When we collaborate too much, the best ideas sometimes get watered down, because our feeling is that we have to give everyone a ‘piece’ of the idea to feel valued and create ownership. What we need to realise that that people mostly just want to be heard and validated. They want to have their say and if there’s a valid reason their opinions don’t factor into the final outcome, then that’s generally ok. But you have to listen and give a valid reason.

3) People need to be involved in every decision

This is a classic case of over-collaboration. People suddenly feel the need to be involved in Every. Single. Decision. And if they’re not, they feel disempowered and cheated.

But the reality is that people can’t be involved in every decision. And there are sometimes critical, urgent decisions where collaboration would take too long and be too cumbersome. And there are other decisions where the staff may not have all the information to make the right decision – sometimes because of confidentiality and sometimes because of lack of time and resources.

People need to understand that collaboration is useful but we don’t live in a perfect world. And sometimes there are decisions that need to be made. But they also need to understand that you will collaborate whenever possible. That way when you can’t do it, they know the reason is genuine.

So there you have it. Collaboration is great, but it can go too far. Are your decisions taking too long? Do you sometimes settle for consensus and mediocrity over best practice? And do people feel a sense of entitlement when it comes to being involved?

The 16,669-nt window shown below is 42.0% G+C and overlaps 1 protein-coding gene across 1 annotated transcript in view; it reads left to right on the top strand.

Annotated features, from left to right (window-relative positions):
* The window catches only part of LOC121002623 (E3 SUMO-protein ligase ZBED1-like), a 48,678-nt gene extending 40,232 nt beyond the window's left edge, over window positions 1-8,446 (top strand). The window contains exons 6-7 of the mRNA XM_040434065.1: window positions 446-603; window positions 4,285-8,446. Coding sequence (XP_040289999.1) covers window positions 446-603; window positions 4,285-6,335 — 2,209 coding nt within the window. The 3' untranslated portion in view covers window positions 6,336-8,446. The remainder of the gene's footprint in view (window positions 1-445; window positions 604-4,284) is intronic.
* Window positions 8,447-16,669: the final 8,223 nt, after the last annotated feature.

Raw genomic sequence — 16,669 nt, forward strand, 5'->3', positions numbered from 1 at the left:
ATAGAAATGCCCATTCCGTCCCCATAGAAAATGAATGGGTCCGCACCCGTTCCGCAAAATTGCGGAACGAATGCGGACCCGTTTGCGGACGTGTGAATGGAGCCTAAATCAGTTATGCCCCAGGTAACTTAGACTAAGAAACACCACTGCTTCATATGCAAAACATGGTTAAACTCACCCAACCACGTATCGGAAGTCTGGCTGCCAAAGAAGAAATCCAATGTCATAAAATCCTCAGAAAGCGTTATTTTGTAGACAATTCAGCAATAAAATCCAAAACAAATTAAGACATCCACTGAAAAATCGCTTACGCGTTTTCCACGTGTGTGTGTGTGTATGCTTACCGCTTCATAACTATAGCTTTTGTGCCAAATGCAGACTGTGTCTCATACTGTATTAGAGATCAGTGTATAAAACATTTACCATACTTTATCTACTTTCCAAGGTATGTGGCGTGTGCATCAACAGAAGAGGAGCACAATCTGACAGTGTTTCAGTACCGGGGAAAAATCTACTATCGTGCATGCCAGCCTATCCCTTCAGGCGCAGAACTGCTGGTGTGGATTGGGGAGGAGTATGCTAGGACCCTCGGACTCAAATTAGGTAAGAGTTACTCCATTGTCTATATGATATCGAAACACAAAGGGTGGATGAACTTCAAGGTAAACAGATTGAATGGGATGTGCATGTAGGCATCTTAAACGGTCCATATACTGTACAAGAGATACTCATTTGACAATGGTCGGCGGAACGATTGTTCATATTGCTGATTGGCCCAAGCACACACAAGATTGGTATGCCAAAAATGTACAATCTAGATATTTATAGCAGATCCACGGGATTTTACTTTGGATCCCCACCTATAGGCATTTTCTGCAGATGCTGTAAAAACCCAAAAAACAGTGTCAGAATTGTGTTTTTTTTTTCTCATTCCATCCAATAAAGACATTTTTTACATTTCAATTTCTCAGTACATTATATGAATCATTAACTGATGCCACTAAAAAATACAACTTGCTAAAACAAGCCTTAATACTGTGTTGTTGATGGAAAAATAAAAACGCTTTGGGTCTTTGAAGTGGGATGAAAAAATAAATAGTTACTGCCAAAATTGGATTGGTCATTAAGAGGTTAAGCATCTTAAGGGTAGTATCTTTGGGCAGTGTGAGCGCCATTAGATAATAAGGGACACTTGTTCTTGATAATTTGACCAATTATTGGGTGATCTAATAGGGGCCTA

• Wednesday, August 03rd, 2016


Think you can get by with less sleep than other people? You probably can’t. The research tells us that even sleeping 5-6 hours a night starts to affect our performance in almost everything you can think of.

The vast majority of research agrees that we all need between seven to eight hours of quality sleep each night. If you only get five hours sleep a night, and you do this for four nights in a row, this actually becomes the equivalent of being awake for 24 hours straight. What does that mean?

Well, in a study by the Harvard Medical School, showed that nurses who were under this level of fatigue were 61% more likely to stab themselves with a needle, and168% more likely to have a car crash on the way home. A lack of sleep affects our judgment, our decision making, our attention and our ability to control emotions and behaviours in a very real way.

If you’re like most people, then you get these symptoms or very similar ones when you have a period where you can’t sleep properly.

  • You become moody and find it hard to control emotions
  • You are easily frustrated
  • You forget things easily
  • You feel like eating junk food
  • You tend to act on auto pilot – becoming reactive and doing easy things rather than difficult things

Your Brain Can’t Recharge

The biggest thing you need to know is that without sleep, the brain’s Pre Frontal Cortex (PFC) can’t recharge itself properly. If it can’t recharge, then it can’t function for very long, and it runs out of energy to keep working.